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Waterfalls & Gorges in the Finger Lakes

Shequaga Falls in Montour Falls, New YorkRumor has it that, while on tour in the Finger Lakes some time around 1820, Louis-Philippe, who would later become king of France (1830-1848), made a sketch of the lovely Chequaga Falls* (right) in the Town of Montour Falls. This sketch is said to be part of the collection at the Louvre. 


There are nearly 900 waterfalls in the Finger Lakes, according to Scott Ensminger, waterfall afficionado and author of Finger Lakes Falls, all just as lovely as Chequaga Falls. Waterfalls were created as shelves of Taughannock Falls in Taughannock Falls State Park north of Ithaca, New Yorkrock (former layers of sediment) in the gorges break off due to wear and tear by the water or by the freezing and thawing action of the water during the winter that cracks the rocks along natural fissures, often leaving piles of broken rock at the base of the falls. The "hanging valleys" continue to erode upstream over time until the waterfall ceases to exit. Taughannock Falls (left), the highest falls in the northeastern United States, is the only true hanging valley left in the Finger Lakes.

Photographing Waterfalls

Anyone can photograph a waterfall. But taking a great photo can be a real challenge. Because waterfalls tend to be long (vertical), you often need to stand way back to get the entire fall in frame. Trees and other plants growing in the area of the falls can often get in the way of your view. Falls are often in gorges and, while the sun may be shining, the light in the gorge may be dim creating contrast problems. In addition, sunlight can reflect (bounce) offOne of the many falls along Johns Creek in Montour Falls, New York, USA. the water as it falls, creating circular light spots on the picture. Here are some things to consider when photographing waterfalls.


1. If you want to take a straight-on shot, make sure your view is well lighted and unobstructed.


2. Stand far enough back to get the entire fall. You may need to stand in the water or on the top of the gorge overlook the fall rather than taking your photo from the trail. (Try to think outside the box.)


3. Watch how the sun is shining. If it's shining onto the water as it falls, consider positioning yourself slightly to the side of the fall to avoid light bouncing off the water. Using a Polarizing lens can also help eliminate glare.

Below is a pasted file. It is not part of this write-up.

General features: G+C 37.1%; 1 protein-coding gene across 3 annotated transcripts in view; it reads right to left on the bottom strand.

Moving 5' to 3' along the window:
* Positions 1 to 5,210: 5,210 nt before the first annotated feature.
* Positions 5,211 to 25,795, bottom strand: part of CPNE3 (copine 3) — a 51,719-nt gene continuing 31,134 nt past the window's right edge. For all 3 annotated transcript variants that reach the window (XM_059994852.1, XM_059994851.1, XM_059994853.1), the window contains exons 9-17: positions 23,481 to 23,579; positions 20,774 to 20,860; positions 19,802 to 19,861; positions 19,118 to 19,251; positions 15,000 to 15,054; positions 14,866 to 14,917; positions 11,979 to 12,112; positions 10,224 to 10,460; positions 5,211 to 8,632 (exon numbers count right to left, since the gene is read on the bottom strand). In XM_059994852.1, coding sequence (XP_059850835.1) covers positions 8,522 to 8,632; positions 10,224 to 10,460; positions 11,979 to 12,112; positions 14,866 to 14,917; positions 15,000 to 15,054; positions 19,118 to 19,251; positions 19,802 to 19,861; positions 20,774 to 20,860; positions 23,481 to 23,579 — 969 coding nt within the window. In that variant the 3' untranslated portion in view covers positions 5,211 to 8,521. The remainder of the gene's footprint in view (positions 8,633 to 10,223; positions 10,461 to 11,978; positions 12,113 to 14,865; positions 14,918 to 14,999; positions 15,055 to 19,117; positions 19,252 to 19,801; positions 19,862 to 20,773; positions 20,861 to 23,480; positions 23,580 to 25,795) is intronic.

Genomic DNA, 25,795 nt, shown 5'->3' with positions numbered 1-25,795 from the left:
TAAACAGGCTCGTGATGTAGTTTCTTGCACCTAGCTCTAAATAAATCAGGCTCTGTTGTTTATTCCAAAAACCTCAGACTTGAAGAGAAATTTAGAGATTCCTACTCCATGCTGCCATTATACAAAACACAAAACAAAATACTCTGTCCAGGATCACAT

4. If the gorge is dark, you will need to use a longer exposure time. Remember that a fast shutter speed catches the water in the act of falling, sometimes in mid-air. A slow shutter speed, slower than the speed of the water, creates that dreamy, milky look.


5. Putting something in your picture next to the fall, a person for example, can provide a reference so that viewers can tell how large or small the waterfall is.

Where to Find Waterfalls

Most of the waterfalls in the Finger Lakes are on private land. But many are on land open to the public. Some waterfalls can even be viewed from the nearest road. (These waterfalls make excellent viewing for the disabled.) Directions to these waterfalls are available in a number of publications, from Ruth's Waterfalls, nyfalls.com, and Western New York Waterfall Survery.

Entering Private Land

Remember that, unlike in much of Europe where large estates are open to hiking, in New York State private lA summer swim below the lower Templar Creek falls in Schuyler County, New Yorkand is closed to visitors unless permission is specifically given. If you enter a property that is posted as closed to visitors or not posted at all, you are considered a trespasser and can be fined $250 for trespassing. If you have questions about whether the property is open to visitors or if you would like to ask permission to enter the property, contact the property owner.

Rules of Good Behavior

• Try to stay on established trails.

• Don't pick the wildflowers or leave trash.

• Keep dogs leashed at all times.


Finger Lakes Falls by Scott A. Ensminger, 2001. Falzguy Publishing, North Tonawanda, NY. (Unfortuantely this book is already out of print, and the author says he has no plans to reprint it. Look for it in used book shops or request it through interlibrary loan.)


Waterfalls of the Great Lakes Region, an interesting Web site with photos of some of the more popular and accessible waterfalls in the Finger Lakes.


*Also known as Chequagah Falls, Shequaga Falls, and She-Qua-Ga Falls.


Updated 18 August 2009








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